About the Transport Security Administration (TSA)

The Transport Security Administration (TSA) is an agency of the U.S. Department of Homeland Security which has authority over the security of the traveling public in the United States, having been created as a response to the September 11 attacks on the World Trade Center. Being primarily concerned with air travel, the TSA employs a variety employees:

  • Transportation Security Officers (TSOs)
  • Behavior Detection Officers (BDOs)
  • Transportation Security Specialists
  • Federal Air Marshals
  • Federal Flight Deck Officers (FFDOs)
  • Transportation Security Inspectors (TSIs)
  • National Explosives Detection Canine Trainers
  • Visible Intermodal Prevention and Response (VIPR) Agents

Note: In some cases, these roles are not entirely separate. For instance, BDOs are also TSOs.


The Transportation Security Authority Computer Based Test (TSA CBT), or the Transportation Security Officer Computer Based Test (TSO CBT), is a psychometric instrument used early in the TSA hiring process. The test is used to filter out weaker candidates, meaning that a poor score on the TSA CBT will prevent a candidate from moving to the next stage of the application process.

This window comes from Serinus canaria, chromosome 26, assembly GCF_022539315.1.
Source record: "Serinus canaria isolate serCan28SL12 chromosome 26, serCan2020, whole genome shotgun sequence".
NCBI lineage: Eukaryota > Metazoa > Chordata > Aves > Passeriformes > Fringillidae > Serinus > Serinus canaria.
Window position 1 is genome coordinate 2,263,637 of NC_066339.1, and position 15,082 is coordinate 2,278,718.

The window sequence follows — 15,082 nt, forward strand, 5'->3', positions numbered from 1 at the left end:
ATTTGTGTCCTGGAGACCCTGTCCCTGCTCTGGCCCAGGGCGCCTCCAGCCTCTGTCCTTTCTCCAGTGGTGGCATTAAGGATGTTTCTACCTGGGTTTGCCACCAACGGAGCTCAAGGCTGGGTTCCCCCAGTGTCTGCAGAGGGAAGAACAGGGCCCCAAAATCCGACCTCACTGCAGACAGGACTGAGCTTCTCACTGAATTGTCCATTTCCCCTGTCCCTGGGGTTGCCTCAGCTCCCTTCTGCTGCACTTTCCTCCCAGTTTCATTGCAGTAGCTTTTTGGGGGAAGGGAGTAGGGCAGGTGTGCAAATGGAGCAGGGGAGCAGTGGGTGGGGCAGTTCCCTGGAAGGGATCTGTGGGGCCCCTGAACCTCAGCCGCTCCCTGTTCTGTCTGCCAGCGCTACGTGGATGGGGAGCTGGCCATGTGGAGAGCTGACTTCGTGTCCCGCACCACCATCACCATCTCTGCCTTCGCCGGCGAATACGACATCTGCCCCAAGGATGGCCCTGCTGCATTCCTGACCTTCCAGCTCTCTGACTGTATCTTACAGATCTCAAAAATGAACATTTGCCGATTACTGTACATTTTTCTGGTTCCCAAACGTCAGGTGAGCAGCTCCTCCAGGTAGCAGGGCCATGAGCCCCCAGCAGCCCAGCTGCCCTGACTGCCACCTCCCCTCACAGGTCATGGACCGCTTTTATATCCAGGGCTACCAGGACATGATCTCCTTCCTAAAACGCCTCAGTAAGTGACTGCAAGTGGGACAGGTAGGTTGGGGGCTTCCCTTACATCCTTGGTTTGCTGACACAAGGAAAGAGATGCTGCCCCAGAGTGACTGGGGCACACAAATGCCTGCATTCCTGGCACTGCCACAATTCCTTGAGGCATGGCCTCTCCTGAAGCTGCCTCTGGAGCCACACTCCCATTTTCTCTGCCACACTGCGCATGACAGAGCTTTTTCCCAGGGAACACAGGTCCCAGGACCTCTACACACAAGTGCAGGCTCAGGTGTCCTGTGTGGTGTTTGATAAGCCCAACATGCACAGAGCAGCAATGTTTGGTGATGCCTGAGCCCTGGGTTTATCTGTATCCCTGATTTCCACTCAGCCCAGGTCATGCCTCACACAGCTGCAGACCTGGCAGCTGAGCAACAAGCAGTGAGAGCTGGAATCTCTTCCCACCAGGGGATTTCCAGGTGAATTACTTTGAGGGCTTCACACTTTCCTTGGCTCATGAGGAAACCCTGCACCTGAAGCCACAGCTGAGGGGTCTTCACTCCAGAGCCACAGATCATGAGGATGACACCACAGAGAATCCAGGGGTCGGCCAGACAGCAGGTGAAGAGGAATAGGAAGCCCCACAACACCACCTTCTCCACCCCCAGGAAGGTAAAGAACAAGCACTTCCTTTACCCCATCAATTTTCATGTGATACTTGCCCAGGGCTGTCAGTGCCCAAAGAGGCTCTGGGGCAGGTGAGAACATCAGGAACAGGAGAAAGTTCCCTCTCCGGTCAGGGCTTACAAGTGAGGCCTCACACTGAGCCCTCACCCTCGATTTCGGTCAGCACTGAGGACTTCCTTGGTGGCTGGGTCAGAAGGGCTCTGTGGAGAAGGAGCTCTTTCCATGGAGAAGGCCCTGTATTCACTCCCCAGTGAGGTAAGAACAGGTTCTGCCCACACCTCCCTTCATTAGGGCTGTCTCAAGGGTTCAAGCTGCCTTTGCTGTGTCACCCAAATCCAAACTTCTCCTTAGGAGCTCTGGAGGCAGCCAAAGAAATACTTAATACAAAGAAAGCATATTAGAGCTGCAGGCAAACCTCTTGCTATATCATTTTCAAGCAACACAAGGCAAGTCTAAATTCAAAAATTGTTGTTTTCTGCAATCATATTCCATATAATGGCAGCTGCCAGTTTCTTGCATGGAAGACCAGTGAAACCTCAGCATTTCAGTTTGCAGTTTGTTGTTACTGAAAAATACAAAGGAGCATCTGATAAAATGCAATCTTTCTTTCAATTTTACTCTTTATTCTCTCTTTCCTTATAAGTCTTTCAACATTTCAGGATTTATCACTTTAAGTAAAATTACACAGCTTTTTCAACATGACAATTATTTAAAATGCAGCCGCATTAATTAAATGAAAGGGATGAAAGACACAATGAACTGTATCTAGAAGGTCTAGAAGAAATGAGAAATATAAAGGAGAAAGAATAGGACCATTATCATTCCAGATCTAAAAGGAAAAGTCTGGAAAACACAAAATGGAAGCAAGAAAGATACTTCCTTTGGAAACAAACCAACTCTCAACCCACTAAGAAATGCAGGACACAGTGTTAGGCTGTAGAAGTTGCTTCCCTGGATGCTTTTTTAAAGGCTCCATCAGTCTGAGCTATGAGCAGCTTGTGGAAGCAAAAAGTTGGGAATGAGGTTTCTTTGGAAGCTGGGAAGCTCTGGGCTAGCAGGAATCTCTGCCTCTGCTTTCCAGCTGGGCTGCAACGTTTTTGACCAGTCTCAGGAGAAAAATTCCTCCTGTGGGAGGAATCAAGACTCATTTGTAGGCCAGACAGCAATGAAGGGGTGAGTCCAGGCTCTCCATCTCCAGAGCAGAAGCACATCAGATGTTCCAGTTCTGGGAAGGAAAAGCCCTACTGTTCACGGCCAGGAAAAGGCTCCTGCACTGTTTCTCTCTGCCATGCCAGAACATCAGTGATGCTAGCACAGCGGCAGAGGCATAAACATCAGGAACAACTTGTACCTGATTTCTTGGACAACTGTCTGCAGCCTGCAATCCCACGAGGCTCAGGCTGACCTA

Those applying for roles as TSA inspectors, managers or Transportation Security officers are required to take the TSA Exam as part of the application process. The TSA test assesses a candidate’s competency with object recognition, screener awareness, and English language.

Components of the TSA Test

When assessing a candidate’s capacity to successfully complete the tasks required of a TSA officer, the TSA test establishes the candidate’s competency in two key fields – image interpretation (the X-Ray Test) and english fluency (the Written Skills Assessment). While the X-Ray Test is considered to be considerably harder than the Written Skills Assessment, both will prove to be a challenge to a majority of candidates – after all, a test which is not a challenge would be useless for the purpose of filtering out candidates.

Prepterminal’s TSA Test preparation pack is an ideal resource for both components of the exam. By preparing effectively for both components using our structured study course featuring text/video-based modules and benchmarking your progress through the use of our TSA CBT Practice Tests, you can ensure your optimal performance and maximize your chance at success. Get started now, or read below for more information on what to expect in the test.

TSA X-Ray Test